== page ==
XBee 16-bit vs 64-bit addressing

Digi XBee 2.4GHz devices work on the 802.15.4 MAC layer, which utilizes 16-bit and 64-bit addresses. This article will explain the differences between the two address types and how they are implemented on the different XBee 2.4GHz network protocols. 

64-bit device addresses 

The 64-bit address is a device address which is unique to each physical device, using 16 hexadecimal characters, with each characters representing a byte. It is sometimes also called the MAC address or extended address and is assigned during the manufacturing process. The first 8 bytes of Digi XBee devices are always 0x0013A200. 

16-bit addresses 

The 16-bit addresses are dynamically assigned, either by the user or the network coordinator (depending on the network protocol). The 4 bytes range from 0x0000 to 0xFFFF 


A device receives a 16-bit address when it joins a Zigbee network. For this reason, the 16-bit address is also called the network address. The 16-bit address of 0x0000 is reserved for the coordinator. All other devices receive a randomly generated address from the router or coordinator device that allows the join. The 16-bit address can change under certain conditions:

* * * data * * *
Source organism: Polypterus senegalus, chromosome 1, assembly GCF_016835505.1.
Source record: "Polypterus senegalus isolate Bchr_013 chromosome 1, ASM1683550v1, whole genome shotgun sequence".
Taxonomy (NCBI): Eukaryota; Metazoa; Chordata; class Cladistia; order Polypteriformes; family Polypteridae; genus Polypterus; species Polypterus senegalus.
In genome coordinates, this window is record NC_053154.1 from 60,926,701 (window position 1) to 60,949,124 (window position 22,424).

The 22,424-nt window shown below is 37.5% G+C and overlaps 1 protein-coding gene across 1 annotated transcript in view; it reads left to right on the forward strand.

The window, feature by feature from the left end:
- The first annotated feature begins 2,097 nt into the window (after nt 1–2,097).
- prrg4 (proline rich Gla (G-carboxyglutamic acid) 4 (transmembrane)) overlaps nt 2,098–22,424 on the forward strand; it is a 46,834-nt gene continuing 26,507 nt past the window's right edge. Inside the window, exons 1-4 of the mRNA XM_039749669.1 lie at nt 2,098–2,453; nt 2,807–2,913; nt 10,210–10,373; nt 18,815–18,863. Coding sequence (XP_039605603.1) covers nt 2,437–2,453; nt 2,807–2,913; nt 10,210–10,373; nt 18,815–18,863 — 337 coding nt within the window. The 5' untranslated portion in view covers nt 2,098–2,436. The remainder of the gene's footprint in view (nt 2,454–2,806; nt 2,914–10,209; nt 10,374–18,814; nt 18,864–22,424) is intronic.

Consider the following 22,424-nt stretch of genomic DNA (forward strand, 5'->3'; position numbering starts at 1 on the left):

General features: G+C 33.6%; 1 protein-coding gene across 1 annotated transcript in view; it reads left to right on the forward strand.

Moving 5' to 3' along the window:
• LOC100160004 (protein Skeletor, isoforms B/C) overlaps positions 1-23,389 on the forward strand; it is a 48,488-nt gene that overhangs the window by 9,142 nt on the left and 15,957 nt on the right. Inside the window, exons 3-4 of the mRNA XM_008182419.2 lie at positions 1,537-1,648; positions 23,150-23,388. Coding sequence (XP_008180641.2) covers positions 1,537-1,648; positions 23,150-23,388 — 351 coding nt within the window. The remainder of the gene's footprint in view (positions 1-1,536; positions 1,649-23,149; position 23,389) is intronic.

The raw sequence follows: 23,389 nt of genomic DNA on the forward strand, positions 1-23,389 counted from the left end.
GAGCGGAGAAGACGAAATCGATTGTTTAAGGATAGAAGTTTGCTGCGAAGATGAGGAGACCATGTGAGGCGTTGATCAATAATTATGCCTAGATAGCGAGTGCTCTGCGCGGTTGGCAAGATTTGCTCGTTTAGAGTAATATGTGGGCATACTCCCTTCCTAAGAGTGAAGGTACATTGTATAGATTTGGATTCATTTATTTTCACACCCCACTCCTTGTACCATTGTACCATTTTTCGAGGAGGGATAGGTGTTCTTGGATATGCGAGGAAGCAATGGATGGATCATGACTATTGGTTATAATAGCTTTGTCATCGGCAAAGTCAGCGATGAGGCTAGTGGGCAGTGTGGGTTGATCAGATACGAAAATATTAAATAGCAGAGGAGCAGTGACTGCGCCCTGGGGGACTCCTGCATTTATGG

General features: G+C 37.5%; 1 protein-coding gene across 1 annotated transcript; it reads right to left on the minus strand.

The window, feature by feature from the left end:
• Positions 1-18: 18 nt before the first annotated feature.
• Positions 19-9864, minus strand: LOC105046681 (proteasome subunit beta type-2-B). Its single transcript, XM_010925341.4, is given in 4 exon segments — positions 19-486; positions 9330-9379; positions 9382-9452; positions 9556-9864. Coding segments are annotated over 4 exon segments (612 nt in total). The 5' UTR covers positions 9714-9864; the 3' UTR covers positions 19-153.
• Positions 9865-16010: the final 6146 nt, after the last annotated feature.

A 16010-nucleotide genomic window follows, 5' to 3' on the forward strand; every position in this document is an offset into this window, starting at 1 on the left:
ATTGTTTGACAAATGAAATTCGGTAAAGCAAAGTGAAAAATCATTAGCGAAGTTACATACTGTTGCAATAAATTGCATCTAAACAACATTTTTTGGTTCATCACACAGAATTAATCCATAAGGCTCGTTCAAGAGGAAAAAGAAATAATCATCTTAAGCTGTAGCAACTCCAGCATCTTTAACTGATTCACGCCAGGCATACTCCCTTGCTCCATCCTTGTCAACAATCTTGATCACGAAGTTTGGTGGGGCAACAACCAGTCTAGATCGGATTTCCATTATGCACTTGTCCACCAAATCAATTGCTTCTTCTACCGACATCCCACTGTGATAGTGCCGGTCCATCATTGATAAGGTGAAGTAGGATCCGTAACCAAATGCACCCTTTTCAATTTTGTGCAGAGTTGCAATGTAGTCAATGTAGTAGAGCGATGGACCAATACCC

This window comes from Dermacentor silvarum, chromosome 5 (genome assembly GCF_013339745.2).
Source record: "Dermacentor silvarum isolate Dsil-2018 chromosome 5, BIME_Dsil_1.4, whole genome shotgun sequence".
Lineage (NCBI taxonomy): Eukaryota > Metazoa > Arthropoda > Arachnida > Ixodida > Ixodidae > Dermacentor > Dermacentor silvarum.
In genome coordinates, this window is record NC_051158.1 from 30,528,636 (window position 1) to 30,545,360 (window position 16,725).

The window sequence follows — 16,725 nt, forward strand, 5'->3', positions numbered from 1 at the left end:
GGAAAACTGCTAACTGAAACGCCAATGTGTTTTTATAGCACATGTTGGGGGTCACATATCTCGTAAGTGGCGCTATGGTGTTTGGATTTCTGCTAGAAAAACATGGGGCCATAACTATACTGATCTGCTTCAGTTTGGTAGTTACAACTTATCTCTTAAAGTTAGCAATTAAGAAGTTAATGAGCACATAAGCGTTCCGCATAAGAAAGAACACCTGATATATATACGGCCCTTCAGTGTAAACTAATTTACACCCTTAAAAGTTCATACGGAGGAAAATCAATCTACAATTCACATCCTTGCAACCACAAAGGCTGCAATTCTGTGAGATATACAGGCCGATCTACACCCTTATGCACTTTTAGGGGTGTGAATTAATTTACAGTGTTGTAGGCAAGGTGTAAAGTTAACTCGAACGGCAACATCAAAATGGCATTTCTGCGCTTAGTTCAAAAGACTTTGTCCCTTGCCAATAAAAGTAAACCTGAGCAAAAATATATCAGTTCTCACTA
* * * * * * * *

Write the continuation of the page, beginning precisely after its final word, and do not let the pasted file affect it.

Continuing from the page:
• An address conflict is detected where two devices are found to have the same 16-bit address 

  • A device leaves the network and later joins (it can receive a different address) 

All Zigbee transmissions are sent using the source and destination 16-bit addresses. The routing tables on Zigbee devices also use 16-bit addresses to determine how to route data packets through the network. However, since the 16-bit address is not static, it is not a reliable way to identify a device. 

To solve this problem, the 64-bit destination address is often included in data transmissions to guarantee data is delivered to the correct destination. The Zigbee stack can discover the 16-bit address, if unknown, before transmitting data to a remote. However, this network discovery adds latency to the transmission. 


16-bit addressing is unused in DigiMesh networks, and any fields that require it will usually be set to 0xFFFE.  


In order to send a transmission using 16-bit addressing, the DL (destination lower address) of the transmitting radio must match the source address (MY) of the receiving radio. MY can be set anywhere from 0x0 to 0xFFFD. The DH parameter must be left at its default DH=0x0. To send a Broadcast message set DH=0x0 and DL=0xFFFF. 

In order to send a message to a particular module’s 64-bit address set the DH & DL of the transmitter to the SH & SL of the receiver (where DH=SH & DL=SL). 

One may wish to disable the 16 bit addressing, and force the use of the 64 bit address. To disable, set MY=0xFFFF or MY=0xFFFE. 

Last updated: Dec 14, 2023

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